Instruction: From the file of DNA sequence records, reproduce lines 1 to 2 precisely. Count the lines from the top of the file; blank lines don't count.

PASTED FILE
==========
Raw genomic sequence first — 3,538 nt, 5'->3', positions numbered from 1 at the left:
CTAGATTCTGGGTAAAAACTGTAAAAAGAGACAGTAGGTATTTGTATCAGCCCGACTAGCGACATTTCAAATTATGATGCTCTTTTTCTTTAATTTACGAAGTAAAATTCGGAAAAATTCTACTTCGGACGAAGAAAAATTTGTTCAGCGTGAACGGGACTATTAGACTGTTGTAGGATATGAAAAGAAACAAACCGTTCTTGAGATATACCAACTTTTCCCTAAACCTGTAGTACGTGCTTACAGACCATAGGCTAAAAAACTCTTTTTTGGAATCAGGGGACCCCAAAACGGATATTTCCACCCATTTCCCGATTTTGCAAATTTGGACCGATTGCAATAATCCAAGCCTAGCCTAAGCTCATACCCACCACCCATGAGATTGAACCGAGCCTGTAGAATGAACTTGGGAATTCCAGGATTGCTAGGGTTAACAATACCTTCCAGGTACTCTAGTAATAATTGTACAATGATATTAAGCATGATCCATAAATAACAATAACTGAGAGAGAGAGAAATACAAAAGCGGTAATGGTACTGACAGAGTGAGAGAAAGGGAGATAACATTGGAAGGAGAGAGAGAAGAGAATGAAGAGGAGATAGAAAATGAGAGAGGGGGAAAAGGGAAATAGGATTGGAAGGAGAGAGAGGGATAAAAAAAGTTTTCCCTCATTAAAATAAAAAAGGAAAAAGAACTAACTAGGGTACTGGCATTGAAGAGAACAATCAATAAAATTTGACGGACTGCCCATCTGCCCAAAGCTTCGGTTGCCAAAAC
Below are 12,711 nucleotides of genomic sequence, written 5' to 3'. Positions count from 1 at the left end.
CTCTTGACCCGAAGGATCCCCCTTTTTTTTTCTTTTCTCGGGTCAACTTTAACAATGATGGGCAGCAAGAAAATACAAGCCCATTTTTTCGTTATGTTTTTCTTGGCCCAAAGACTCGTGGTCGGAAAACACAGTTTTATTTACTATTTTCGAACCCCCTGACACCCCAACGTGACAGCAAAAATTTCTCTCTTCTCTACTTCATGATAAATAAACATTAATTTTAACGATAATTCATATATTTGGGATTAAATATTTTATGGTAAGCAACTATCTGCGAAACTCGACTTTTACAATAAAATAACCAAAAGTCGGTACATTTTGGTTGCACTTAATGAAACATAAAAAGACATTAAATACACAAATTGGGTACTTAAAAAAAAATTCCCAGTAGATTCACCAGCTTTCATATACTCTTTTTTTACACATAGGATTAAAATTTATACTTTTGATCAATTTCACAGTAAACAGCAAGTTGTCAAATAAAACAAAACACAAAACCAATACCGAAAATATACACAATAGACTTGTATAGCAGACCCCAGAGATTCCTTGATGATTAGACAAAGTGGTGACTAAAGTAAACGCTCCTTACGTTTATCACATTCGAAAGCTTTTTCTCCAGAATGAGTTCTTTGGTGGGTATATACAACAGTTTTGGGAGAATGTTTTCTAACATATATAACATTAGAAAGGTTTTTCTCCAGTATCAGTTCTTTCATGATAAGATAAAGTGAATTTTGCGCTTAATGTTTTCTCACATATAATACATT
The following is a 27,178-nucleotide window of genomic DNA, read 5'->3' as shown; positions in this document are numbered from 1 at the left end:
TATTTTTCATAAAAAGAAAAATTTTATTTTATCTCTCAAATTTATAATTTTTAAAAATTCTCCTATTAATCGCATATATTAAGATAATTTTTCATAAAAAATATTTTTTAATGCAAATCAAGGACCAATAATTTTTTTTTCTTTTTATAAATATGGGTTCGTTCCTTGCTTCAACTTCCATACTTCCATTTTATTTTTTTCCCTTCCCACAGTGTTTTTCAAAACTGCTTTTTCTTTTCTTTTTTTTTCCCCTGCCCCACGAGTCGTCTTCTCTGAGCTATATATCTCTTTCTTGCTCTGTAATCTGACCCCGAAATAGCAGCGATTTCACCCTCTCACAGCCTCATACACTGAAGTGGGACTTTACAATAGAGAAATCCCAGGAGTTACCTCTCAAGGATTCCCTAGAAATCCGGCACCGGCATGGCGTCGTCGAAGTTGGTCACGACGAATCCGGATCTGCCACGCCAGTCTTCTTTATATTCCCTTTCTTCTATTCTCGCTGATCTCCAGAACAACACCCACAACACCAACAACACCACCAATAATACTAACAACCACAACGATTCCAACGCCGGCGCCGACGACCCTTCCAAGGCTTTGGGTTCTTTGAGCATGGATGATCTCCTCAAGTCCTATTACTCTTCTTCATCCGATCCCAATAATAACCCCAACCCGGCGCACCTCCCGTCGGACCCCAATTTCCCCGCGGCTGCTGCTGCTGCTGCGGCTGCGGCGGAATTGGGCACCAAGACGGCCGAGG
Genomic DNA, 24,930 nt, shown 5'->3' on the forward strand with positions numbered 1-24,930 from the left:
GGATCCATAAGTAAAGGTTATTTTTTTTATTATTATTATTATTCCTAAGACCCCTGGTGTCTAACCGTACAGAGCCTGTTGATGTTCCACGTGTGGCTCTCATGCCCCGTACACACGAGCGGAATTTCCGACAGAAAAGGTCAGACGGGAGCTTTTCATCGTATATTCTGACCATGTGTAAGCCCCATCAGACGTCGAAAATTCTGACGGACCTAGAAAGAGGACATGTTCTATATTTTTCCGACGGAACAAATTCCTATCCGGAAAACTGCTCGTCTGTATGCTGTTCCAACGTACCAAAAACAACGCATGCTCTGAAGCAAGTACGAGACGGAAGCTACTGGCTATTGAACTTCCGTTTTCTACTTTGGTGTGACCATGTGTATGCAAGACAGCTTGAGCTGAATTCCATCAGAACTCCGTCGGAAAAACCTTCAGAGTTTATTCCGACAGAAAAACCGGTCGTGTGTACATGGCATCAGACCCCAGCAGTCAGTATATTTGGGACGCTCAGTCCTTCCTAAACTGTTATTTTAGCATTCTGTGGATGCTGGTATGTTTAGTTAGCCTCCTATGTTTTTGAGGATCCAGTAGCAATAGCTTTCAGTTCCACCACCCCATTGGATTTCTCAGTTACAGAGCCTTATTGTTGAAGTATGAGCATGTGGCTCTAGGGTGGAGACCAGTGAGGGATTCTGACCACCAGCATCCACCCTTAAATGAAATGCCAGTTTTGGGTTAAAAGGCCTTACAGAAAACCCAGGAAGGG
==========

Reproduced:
Raw genomic sequence first — 3,538 nt, 5'->3', positions numbered from 1 at the left:
CTAGATTCTGGGTAAAAACTGTAAAAAGAGACAGTAGGTATTTGTATCAGCCCGACTAGCGACATTTCAAATTATGATGCTCTTTTTCTTTAATTTACGAAGTAAAATTCGGAAAAATTCTACTTCGGACGAAGAAAAATTTGTTCAGCGTGAACGGGACTATTAGACTGTTGTAGGATATGAAAAGAAACAAACCGTTCTTGAGATATACCAACTTTTCCCTAAACCTGTAGTACGTGCTTACAGACCATAGGCTAAAAAACTCTTTTTTGGAATCAGGGGACCCCAAAACGGATATTTCCACCCATTTCCCGATTTTGCAAATTTGGACCGATTGCAATAATCCAAGCCTAGCCTAAGCTCATACCCACCACCCATGAGATTGAACCGAGCCTGTAGAATGAACTTGGGAATTCCAGGATTGCTAGGGTTAACAATACCTTCCAGGTACTCTAGTAATAATTGTACAATGATATTAAGCATGATCCATAAATAACAATAACTGAGAGAGAGAGAAATACAAAAGCGGTAATGGTACTGACAGAGTGAGAGAAAGGGAGATAACATTGGAAGGAGAGAGAGAAGAGAATGAAGAGGAGATAGAAAATGAGAGAGGGGGAAAAGGGAAATAGGATTGGAAGGAGAGAGAGGGATAAAAAAAGTTTTCCCTCATTAAAATAAAAAAGGAAAAAGAACTAACTAGGGTACTGGCATTGAAGAGAACAATCAATAAAATTTGACGGACTGCCCATCTGCCCAAAGCTTCGGTTGCCAAAAC